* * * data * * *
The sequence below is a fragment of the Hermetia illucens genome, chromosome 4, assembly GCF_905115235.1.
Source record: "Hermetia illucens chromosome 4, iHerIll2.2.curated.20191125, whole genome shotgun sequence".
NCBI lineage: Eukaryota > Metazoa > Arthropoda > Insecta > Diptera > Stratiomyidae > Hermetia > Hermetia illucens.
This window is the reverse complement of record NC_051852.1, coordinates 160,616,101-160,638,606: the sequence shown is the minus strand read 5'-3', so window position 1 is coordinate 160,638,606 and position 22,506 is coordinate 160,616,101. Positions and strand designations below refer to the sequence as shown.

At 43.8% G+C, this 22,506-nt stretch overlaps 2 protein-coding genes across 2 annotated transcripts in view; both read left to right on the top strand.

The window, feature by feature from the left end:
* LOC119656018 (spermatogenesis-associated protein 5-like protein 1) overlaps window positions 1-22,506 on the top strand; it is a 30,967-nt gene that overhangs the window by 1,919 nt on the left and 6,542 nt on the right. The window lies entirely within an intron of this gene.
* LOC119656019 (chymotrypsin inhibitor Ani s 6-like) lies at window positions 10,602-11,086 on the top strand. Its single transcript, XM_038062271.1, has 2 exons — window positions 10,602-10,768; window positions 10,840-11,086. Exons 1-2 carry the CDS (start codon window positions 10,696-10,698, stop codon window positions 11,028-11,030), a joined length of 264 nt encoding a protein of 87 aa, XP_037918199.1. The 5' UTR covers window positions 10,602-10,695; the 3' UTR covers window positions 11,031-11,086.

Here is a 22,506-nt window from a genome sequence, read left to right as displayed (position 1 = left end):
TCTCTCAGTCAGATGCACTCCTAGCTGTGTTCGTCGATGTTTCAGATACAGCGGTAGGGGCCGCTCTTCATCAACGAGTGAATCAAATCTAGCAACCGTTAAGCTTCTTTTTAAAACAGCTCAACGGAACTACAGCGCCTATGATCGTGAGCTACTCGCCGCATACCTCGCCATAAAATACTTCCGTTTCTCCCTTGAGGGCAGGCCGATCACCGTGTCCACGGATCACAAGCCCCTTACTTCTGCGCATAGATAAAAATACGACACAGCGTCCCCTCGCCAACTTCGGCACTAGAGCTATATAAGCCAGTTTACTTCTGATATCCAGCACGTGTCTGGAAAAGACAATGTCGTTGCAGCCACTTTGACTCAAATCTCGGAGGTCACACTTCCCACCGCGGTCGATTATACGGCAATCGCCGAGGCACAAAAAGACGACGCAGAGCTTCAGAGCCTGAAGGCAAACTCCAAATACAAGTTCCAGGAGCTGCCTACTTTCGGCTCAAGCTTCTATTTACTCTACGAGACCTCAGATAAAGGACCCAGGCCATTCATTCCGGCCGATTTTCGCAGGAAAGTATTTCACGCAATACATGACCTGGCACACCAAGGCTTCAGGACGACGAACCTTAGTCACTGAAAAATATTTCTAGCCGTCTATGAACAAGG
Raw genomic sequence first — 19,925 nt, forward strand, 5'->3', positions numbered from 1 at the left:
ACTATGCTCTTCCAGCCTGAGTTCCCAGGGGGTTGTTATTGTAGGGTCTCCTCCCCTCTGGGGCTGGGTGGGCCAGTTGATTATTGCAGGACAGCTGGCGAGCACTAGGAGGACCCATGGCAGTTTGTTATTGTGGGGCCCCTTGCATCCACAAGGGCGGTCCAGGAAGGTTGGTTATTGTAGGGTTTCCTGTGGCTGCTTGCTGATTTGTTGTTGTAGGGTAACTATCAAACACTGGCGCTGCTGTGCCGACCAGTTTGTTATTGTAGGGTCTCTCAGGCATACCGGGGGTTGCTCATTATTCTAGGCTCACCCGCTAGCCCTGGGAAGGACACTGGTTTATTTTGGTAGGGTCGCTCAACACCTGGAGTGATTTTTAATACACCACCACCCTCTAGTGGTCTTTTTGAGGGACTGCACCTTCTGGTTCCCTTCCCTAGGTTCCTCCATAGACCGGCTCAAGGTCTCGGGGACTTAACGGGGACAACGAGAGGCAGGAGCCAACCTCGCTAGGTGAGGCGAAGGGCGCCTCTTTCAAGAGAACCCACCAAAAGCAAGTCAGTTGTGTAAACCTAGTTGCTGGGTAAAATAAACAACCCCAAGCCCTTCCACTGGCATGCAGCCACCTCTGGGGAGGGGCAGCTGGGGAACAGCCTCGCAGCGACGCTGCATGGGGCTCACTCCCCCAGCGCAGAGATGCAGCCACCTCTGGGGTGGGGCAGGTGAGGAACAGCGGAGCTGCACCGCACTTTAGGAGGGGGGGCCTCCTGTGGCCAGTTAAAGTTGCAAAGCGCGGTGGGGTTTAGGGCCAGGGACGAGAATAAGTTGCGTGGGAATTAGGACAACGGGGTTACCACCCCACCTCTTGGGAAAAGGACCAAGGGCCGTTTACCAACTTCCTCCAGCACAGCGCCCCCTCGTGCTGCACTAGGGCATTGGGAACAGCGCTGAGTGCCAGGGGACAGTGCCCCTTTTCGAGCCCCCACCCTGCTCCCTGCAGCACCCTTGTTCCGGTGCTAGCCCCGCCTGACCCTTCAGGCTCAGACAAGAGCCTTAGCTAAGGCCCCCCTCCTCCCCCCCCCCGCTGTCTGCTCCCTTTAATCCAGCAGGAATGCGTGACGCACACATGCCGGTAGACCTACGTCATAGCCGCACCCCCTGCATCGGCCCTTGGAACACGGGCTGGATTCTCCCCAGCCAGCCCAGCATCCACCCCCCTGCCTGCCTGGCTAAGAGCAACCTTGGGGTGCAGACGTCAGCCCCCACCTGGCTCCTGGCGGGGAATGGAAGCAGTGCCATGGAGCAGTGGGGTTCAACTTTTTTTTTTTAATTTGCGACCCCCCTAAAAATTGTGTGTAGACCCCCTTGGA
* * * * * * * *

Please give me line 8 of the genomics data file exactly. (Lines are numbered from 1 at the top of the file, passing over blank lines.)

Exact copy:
* LOC119656019 (chymotrypsin inhibitor Ani s 6-like) lies at window positions 10,602-11,086 on the top strand. Its single transcript, XM_038062271.1, has 2 exons — window positions 10,602-10,768; window positions 10,840-11,086. Exons 1-2 carry the CDS (start codon window positions 10,696-10,698, stop codon window positions 11,028-11,030), a joined length of 264 nt encoding a protein of 87 aa, XP_037918199.1. The 5' UTR covers window positions 10,602-10,695; the 3' UTR covers window positions 11,031-11,086.